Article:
Work Speeds Ahead on Replacing Century-Old Bridges With Tunnel

Philadelphia Modernizes Port for the Future

Mon April 29, 2019 - Northeast Edition #9
Jennifer McKevitt - CEG Correspondent


The Port is committing more to handling container cargo at Packer Avenue.
(USACE photo)
The Port is committing more to handling container cargo at Packer Avenue. (USACE photo)
The Port is committing more to handling container cargo at Packer Avenue.
(USACE photo) Soon to be completed at the Port of Philadelphia is the dredging of the port from 40 ft. to 45 ft.
(USACE photo) Work on the Port of Philadelphia’s $300 million upgrade to better accommodate post-Panamax ships continues.
(USACE photo) The work is being performed by the U.S. Army Corps of Engineers (USACE).
(USACE photo) The port is developing the southeastern tip of the Philadelphia Naval Yard into an elevated 156-acre auto terminal.
(USACE photo) The auto terminal is designed to rest above the 100-year flood plain, the hope is that processing of import and exports will increase.
(USACE photo) According to Jim Walsh, senior director of operations of the Port, two additional 23-story Shanghai Zhenhua Heavy Industries (ZPMC) cranes arrived in March 2019, to supplement those already in place as of March 2018.
(USACE photo) With all-electric mechanisms, they will replace what the port now considers its “vintage” cranes.
(USACE photo)

Work on the Port of Philadelphia's $300 million upgrade to better accommodate post-Panamax ships continues apace. Soon to be completed is the dredging of the port from 40 to 45 ft. The work was performed by the U.S. Army Corps of Engineers (USACE).

According to Jim Walsh, senior director of operations of the Port, two additional 23-story Shanghai Zhenhua Heavy Industries (ZPMC) cranes arrived in March 2019, to supplement those already in place as of March 2018.

With all-electric mechanisms, they will replace what the port now considers its "vintage" cranes. The remaining diesel cranes will eventually be converted to electricity. Operators will not require training, as the differences are in maintenance rather than in usage.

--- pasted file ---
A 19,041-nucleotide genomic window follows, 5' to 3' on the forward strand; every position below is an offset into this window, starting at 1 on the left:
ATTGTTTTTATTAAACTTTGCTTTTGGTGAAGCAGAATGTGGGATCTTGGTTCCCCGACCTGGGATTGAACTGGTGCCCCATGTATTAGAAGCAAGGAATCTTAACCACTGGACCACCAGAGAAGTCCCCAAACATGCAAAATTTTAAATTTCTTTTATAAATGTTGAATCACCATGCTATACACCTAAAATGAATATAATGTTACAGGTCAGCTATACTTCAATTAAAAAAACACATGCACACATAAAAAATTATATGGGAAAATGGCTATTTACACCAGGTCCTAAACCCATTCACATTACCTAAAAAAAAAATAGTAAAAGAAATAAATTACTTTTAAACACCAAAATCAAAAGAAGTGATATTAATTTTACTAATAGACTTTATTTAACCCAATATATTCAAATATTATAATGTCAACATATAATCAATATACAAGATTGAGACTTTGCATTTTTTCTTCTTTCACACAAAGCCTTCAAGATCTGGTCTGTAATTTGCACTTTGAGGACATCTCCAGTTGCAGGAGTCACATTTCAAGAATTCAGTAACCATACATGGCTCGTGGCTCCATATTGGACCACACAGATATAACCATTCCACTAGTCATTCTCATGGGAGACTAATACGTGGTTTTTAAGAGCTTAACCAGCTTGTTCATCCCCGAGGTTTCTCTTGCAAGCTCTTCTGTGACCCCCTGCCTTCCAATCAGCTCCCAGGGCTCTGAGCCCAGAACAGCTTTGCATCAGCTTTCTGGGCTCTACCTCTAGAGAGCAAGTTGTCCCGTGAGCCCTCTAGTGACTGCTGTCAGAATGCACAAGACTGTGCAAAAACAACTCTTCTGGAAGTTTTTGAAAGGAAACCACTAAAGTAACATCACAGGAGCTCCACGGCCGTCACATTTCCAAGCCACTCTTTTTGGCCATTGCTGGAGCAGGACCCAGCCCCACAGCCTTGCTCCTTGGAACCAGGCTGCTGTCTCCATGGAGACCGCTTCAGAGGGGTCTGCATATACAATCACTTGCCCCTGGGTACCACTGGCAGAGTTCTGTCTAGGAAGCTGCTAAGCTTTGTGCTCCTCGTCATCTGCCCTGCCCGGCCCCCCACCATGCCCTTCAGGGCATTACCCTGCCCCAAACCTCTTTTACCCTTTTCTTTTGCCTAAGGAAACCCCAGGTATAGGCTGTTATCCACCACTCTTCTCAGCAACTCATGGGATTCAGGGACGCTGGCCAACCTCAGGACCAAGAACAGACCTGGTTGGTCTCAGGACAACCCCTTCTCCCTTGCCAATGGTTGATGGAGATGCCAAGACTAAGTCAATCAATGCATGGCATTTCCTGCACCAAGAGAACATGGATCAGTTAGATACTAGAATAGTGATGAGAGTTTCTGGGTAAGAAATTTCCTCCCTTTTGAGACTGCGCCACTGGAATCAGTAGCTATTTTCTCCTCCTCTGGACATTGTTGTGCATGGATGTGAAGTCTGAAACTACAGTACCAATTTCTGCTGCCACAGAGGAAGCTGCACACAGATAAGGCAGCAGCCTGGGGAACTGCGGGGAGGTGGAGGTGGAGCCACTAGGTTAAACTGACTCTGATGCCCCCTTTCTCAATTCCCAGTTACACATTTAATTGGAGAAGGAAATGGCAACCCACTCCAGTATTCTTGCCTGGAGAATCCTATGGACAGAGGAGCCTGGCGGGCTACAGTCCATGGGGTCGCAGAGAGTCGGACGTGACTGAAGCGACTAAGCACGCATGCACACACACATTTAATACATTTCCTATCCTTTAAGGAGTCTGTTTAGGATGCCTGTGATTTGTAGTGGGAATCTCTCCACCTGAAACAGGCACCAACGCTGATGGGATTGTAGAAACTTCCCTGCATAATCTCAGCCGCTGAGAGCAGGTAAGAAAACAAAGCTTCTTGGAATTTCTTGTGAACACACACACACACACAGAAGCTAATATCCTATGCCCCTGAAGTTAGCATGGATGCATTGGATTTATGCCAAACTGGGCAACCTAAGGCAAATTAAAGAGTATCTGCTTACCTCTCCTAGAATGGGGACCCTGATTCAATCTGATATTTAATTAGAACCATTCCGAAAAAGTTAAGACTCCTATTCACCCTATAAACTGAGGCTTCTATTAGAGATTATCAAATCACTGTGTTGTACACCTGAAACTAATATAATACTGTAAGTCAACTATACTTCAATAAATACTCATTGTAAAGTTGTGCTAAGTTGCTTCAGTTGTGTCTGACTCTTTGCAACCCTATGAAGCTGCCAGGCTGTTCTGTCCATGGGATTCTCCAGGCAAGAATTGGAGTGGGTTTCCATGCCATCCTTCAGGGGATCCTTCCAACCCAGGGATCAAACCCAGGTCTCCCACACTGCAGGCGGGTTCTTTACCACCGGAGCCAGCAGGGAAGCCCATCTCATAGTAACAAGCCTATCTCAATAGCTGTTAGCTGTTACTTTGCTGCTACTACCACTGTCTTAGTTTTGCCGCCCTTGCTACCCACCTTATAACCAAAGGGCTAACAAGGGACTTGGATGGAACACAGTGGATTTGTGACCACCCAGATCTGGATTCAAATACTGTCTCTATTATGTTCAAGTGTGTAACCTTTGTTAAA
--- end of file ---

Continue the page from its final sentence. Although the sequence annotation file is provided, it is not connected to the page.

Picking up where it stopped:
The port's Packer Avenue terminal also has undergone changes. While previously a mixed-use facility, building 2A will be removed, as well as a portion of building one, since both are in the way of the new crane rails. The remaining space will serve as refrigerated storage, since the port is a preferred destination for many domestic exports to the Midwest.

The ultimate goal, Walsh said, is to densify the Packer Avenue warehouse to be able to handle one million TEUs. As a result, the Port is committing more to handling container cargo at Packer Avenue.

The port also is developing the southeastern tip of the Philadelphia Naval Yard into an elevated 156-acre auto terminal. Designed to rest above the 100-year flood plain, the hope is that processing of import and exports will increase.

"Right now, we're processing a small amount of domestic used cars for export," Walsh explained. "Once we complete the plan, we hope that auto exports from our location will grow accordingly."

Finally, the Tioga Marine Terminal will be building additional warehousing for wood pulp from Brazil, which is ultimately railed to various paper plants throughout the state for processing as paper towels and other items.

In short, three big projects remain: the additional crane delivery; Packer Avenue expansion and the Tioga warehousing addition. Completion is expected by year's end, 2021.

CEG